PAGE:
Being a student of someone else

John Mcreery (jlm@TWICS.COM)
Sat, 9 Jul 1994 08:50:31 JST

Rich Warms asks, "What does it mean to say that someone is a student of
someone else?"

To me it generally means (1) that the student studied with the teacher at
some point in his/her academic career and (2) that the student's own work
resembles or responds to the teacher's in some identifiable way. Being
mindful of George Lakoff's strictures on casual use of classical notions
of categories (in _Fire, Women and Other Dangerous Things_), I note that
(2) is perhaps more "prototypical."
Because it is usually in attempting
to explain a resemblance or response that this kind of academically
genealogical reference tends to occur. I observe, too, that I could say
"X is a student of Y" if there were sufficient resemblance between their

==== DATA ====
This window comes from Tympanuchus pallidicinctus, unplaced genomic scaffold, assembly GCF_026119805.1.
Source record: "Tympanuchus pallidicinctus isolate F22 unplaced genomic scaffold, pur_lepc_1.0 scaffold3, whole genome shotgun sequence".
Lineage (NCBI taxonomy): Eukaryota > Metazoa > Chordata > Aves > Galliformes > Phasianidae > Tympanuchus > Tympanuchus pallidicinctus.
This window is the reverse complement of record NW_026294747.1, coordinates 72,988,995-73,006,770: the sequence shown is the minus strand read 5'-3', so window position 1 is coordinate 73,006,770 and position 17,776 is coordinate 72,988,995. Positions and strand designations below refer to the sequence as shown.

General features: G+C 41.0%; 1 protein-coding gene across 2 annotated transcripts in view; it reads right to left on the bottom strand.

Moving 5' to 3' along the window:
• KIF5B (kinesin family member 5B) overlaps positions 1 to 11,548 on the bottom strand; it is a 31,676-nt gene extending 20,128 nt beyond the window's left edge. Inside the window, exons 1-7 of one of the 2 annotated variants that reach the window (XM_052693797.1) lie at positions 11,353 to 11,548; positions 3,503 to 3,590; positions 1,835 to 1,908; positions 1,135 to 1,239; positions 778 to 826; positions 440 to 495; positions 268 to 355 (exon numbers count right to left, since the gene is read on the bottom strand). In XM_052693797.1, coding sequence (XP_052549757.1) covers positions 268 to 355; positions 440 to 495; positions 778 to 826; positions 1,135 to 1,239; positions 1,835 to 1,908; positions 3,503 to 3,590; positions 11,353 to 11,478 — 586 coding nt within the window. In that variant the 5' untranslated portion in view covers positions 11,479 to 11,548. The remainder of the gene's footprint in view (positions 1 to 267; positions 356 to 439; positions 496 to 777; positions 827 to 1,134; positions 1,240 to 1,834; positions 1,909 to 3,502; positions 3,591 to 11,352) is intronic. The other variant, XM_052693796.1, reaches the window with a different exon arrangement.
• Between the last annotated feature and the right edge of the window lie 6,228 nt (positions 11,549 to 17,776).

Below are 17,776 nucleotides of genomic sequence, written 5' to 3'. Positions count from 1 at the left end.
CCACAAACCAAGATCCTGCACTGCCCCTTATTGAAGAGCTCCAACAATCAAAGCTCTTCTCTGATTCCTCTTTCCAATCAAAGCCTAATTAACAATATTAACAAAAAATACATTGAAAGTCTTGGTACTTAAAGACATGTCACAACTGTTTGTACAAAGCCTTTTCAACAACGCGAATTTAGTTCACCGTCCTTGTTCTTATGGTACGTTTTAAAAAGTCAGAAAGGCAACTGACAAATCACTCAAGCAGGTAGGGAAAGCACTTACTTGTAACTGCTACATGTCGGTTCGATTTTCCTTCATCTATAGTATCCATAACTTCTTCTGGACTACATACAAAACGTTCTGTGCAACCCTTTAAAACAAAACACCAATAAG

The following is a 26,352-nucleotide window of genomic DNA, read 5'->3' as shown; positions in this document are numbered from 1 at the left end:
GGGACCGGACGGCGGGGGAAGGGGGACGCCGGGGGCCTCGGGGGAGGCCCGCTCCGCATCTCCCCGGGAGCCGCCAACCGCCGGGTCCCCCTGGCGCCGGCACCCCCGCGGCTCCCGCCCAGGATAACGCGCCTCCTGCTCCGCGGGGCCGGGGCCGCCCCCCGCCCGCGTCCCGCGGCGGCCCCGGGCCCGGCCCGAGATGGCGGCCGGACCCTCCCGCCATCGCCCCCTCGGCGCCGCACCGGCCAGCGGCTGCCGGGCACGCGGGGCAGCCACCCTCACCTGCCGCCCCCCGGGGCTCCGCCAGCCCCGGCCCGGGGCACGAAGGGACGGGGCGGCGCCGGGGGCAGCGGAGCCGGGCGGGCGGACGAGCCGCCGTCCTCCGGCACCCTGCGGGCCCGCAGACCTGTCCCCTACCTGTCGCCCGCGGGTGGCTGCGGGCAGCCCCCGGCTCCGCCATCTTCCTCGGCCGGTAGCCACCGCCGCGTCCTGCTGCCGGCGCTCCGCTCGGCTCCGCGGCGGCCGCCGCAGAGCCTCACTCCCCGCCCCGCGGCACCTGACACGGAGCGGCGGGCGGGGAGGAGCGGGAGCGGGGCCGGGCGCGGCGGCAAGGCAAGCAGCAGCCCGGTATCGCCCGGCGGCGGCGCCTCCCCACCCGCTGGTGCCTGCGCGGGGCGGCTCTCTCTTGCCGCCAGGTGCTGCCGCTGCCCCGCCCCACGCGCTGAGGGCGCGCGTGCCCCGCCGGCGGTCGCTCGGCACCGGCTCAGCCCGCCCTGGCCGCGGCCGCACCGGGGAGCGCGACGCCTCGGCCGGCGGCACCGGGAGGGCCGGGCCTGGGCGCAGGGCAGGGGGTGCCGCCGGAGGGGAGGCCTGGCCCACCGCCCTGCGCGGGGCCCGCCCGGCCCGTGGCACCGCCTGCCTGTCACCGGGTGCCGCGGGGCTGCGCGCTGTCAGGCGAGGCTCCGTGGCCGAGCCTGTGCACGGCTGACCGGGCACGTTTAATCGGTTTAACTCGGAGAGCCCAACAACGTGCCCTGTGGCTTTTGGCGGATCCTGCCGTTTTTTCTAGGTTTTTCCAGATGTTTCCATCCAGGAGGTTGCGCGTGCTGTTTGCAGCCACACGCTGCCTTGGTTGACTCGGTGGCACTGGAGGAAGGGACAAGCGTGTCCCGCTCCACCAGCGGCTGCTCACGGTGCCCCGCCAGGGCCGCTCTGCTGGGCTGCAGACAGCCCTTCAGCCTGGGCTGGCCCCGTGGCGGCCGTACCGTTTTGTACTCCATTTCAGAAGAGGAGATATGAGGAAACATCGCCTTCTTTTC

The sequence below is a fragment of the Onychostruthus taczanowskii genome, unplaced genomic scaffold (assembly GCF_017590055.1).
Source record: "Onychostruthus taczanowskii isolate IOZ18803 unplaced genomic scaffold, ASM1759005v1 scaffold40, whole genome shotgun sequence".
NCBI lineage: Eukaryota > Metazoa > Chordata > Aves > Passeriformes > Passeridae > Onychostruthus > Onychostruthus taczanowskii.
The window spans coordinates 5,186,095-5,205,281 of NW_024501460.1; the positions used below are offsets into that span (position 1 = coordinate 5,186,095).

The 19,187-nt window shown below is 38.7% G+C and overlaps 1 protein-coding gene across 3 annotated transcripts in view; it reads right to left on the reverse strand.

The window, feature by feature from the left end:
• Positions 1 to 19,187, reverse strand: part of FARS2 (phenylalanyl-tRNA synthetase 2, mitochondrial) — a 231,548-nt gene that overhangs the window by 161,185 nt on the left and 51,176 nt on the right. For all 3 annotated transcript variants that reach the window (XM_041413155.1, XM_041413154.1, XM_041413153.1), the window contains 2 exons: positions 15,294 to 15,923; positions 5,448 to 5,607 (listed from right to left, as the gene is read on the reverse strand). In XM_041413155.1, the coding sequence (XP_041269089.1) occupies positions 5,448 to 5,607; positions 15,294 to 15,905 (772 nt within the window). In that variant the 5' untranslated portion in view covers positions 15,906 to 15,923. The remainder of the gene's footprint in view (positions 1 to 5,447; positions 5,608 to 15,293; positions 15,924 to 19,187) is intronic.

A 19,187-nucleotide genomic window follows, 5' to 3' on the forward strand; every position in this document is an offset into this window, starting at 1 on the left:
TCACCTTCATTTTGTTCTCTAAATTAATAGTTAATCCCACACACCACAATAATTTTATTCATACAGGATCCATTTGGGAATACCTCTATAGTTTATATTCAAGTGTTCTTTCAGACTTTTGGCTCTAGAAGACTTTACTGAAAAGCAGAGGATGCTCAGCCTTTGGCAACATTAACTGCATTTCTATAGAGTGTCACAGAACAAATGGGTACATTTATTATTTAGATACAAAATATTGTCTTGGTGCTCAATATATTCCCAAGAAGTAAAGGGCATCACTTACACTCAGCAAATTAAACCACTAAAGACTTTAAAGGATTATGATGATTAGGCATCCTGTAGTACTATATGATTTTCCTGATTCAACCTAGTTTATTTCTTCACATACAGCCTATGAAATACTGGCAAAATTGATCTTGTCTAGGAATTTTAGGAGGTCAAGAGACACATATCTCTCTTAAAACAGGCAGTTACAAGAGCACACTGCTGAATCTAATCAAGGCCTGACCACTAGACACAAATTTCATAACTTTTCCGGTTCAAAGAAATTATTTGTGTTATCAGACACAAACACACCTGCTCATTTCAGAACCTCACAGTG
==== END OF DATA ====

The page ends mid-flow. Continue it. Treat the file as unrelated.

work, even if X had never worked directly with Y.

What's still missing, however, is the personal, emotional dimension. In
my own case, I studied with Victor Turner at Cornell in the late '60s.
As a graduate student hell-bent on doing my own thing, I would have
rejected (in a thoroughly Oedipal sort of way) the idea that I was
"his" student. And, in fact, when he moved to Chicago, I stayed at Cornell.
Now I am rediscovering a man who besides being a great teacher and a
great anthropologist was also a great human being. If anyone were to read
my stuff and say, "There is a student of Turner" I'd be flattered.

Yours truly,
John McCreery